Hurricane Floyd

Topics: Atlantic Ocean, Tropical cyclone, Pacific Ocean Pages: 3 (1289 words) Published: October 8, 1999
A hurricane is easily the most powerful storm that mother-nature can throw at us. Every year people who live on the coasts fight hurricanes with no dismay. A hurricane is simply too strong. Their winds reach speeds of 75 mph. The winds around the eye wall can reach 130 to 150 mph. They are 200 to 300 miles in diameter. The number of casualties is endless, as well as the widespread destruction that takes millions of dollars to repair. Even if the hurricane doesn’t cause a lot of damage, the storm surge will. Storm surge is the great tidal waves that crash into our coasts and make huge floods that are caused by hurricanes. Hurricanes are extremely large area’s of low pressure that are over the ocean in either the North Atlantic ocean, or the eastern North Pacific Ocean. If a hurricane is in the western Pacific Ocean than it is called a typhoon. One in the Indian Ocean is called a cyclone. The danger region of a hurricane is normally in the Gulf of Mexico or the Atlantic Ocean. The hurricane season is the six month time period from June-November. The peak month of hurricanes is September. Hurricanes form over the ocean. Easterly waves, what hurricanes develop from, are long, narrow regions of low pressure which occur in ocean winds called trade winds. At first, these easterly waves can grow into something called, a tropical depression. A tropical depression occurs when winds are up to 31 mph. Then tropical depressions can be upgraded into a tropical storm if the winds reach speeds of 74 mph or less. Then finally a the storm can be bumped up into a hurricane if the winds reach 75 mph. The National Weather Service is constantly trying to provide us with data and other information about when and where hurricanes are forming. It has been said that the only way to reduce the number of fatalities in serious storms is to give people more warning time for them to go to a safer place. Many times in hurricanes people are told to evacuate there city or...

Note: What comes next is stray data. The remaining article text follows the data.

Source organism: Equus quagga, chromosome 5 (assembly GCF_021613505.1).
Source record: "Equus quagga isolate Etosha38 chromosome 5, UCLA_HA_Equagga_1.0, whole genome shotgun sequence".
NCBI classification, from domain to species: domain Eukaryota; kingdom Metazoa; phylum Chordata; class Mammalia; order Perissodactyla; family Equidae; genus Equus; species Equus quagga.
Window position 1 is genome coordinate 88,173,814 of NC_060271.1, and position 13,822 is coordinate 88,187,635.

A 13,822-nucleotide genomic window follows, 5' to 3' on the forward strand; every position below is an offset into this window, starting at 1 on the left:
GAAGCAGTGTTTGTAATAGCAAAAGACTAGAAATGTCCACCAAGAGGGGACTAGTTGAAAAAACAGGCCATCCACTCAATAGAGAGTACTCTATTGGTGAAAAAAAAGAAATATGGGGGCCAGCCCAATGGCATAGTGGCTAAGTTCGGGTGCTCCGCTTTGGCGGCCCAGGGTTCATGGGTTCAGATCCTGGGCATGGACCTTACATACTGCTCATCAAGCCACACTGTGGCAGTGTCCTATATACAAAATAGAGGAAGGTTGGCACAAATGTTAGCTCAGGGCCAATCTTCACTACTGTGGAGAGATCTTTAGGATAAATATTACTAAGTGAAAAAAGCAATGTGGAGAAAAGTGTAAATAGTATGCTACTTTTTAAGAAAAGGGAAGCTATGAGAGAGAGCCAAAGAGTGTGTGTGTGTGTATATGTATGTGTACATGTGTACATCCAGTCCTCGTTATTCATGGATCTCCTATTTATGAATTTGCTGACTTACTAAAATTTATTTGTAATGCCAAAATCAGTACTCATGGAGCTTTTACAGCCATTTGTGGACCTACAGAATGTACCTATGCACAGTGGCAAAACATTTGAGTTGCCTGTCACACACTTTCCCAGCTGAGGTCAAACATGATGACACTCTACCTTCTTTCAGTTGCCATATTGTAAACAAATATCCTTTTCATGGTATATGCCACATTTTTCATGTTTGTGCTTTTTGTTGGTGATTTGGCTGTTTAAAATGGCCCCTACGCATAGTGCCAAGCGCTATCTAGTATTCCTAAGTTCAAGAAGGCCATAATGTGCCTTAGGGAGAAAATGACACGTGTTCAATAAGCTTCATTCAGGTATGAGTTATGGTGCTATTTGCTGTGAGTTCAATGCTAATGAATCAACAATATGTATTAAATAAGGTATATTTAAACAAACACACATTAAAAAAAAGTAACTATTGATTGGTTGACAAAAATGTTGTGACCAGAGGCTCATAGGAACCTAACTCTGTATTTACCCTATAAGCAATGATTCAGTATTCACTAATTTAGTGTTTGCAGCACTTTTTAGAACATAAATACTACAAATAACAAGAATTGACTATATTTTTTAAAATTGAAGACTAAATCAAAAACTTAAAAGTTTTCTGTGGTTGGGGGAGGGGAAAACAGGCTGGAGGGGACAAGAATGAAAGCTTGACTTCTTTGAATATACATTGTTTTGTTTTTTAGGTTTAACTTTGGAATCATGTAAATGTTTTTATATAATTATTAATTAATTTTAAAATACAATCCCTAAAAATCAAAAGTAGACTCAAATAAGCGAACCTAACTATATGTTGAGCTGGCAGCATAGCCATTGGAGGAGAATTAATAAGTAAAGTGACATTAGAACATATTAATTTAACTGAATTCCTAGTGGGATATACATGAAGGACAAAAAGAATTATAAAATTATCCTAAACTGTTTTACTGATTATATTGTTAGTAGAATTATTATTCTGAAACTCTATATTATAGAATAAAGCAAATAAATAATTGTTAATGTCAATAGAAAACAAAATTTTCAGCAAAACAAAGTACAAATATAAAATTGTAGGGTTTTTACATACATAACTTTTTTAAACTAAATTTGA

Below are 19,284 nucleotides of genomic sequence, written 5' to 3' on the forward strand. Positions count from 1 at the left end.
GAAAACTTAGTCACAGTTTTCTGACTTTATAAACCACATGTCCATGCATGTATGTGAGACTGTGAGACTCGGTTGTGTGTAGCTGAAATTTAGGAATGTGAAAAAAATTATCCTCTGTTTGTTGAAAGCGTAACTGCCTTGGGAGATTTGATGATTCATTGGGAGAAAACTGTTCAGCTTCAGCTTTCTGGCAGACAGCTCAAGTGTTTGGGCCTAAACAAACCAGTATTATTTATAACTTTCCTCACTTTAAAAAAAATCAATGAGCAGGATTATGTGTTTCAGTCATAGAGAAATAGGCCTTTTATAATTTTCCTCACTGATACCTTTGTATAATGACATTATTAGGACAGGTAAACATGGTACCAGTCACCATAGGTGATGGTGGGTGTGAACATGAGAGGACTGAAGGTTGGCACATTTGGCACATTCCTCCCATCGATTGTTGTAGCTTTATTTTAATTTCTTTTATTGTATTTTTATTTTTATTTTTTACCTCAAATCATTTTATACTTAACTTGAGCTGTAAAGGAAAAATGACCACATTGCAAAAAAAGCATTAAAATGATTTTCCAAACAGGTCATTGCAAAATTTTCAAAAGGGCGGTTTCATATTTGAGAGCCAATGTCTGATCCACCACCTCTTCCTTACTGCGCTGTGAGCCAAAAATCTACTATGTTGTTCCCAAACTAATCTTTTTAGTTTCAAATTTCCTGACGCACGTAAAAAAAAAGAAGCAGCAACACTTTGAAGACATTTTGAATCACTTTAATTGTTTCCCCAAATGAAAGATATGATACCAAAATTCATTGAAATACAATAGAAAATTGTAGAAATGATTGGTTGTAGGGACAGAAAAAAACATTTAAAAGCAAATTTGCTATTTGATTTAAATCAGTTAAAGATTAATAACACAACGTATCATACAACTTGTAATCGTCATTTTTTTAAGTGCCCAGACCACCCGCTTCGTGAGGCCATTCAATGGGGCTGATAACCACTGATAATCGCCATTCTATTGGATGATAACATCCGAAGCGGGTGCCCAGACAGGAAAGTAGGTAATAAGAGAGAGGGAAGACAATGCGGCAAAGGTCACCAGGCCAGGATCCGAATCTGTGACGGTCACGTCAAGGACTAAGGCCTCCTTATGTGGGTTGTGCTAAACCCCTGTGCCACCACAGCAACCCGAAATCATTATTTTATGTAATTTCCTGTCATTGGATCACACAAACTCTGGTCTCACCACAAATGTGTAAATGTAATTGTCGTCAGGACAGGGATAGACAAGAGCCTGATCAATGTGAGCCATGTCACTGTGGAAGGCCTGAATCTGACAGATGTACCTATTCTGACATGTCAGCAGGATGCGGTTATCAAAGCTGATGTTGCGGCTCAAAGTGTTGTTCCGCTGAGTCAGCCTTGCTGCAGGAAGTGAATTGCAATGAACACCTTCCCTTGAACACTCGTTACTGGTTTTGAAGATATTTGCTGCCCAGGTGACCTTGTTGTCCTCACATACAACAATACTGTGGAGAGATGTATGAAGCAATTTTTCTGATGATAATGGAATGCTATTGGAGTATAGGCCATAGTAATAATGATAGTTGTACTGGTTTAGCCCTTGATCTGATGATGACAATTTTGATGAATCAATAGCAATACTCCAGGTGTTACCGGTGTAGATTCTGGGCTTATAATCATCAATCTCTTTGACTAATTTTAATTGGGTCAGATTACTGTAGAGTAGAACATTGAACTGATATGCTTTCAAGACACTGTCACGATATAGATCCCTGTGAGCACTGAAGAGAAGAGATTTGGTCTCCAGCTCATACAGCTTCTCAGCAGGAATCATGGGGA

Continue Reading

Please join StudyMode to read the full document

You May Also Find These Documents Helpful

  • Hurricanes Essay
  • Hurricanes Essay
  • The Hurricane Essay
  • Hurricane Katrina
  • Case Study Hurricane Floyd Essay
  • Hurricane Sandy Essay
  • Essay about Hurricane Sandy
  • hurricane and typhoon research report Essay

Become a StudyMode Member

Sign Up - It's Free